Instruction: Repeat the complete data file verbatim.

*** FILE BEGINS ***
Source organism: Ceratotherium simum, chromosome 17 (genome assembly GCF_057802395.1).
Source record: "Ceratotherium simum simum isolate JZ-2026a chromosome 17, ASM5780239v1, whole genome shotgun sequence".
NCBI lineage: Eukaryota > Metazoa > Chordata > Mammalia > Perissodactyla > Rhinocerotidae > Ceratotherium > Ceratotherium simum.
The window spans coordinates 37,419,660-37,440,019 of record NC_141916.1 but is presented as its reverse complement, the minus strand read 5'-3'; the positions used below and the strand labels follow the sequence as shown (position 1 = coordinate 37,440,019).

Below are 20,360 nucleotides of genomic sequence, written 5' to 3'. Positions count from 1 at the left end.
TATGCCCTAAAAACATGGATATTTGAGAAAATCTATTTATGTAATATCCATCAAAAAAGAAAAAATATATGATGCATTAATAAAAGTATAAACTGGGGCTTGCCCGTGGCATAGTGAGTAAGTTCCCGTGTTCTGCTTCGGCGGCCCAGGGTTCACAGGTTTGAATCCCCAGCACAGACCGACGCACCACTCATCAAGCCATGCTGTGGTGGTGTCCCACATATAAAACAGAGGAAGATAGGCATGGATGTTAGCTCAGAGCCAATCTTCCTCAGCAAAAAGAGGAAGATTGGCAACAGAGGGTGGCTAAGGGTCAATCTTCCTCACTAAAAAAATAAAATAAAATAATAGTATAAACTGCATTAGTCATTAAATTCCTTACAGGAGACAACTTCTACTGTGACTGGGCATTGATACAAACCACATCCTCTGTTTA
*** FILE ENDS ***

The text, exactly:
Source organism: Ceratotherium simum, chromosome 17 (genome assembly GCF_057802395.1).
Source record: "Ceratotherium simum simum isolate JZ-2026a chromosome 17, ASM5780239v1, whole genome shotgun sequence".
NCBI lineage: Eukaryota > Metazoa > Chordata > Mammalia > Perissodactyla > Rhinocerotidae > Ceratotherium > Ceratotherium simum.
The window spans coordinates 37,419,660-37,440,019 of record NC_141916.1 but is presented as its reverse complement, the minus strand read 5'-3'; the positions used below and the strand labels follow the sequence as shown (position 1 = coordinate 37,440,019).

Below are 20,360 nucleotides of genomic sequence, written 5' to 3'. Positions count from 1 at the left end.
TATGCCCTAAAAACATGGATATTTGAGAAAATCTATTTATGTAATATCCATCAAAAAAGAAAAAATATATGATGCATTAATAAAAGTATAAACTGGGGCTTGCCCGTGGCATAGTGAGTAAGTTCCCGTGTTCTGCTTCGGCGGCCCAGGGTTCACAGGTTTGAATCCCCAGCACAGACCGACGCACCACTCATCAAGCCATGCTGTGGTGGTGTCCCACATATAAAACAGAGGAAGATAGGCATGGATGTTAGCTCAGAGCCAATCTTCCTCAGCAAAAAGAGGAAGATTGGCAACAGAGGGTGGCTAAGGGTCAATCTTCCTCACTAAAAAAATAAAATAAAATAATAGTATAAACTGCATTAGTCATTAAATTCCTTACAGGAGACAACTTCTACTGTGACTGGGCATTGATACAAACCACATCCTCTGTTTA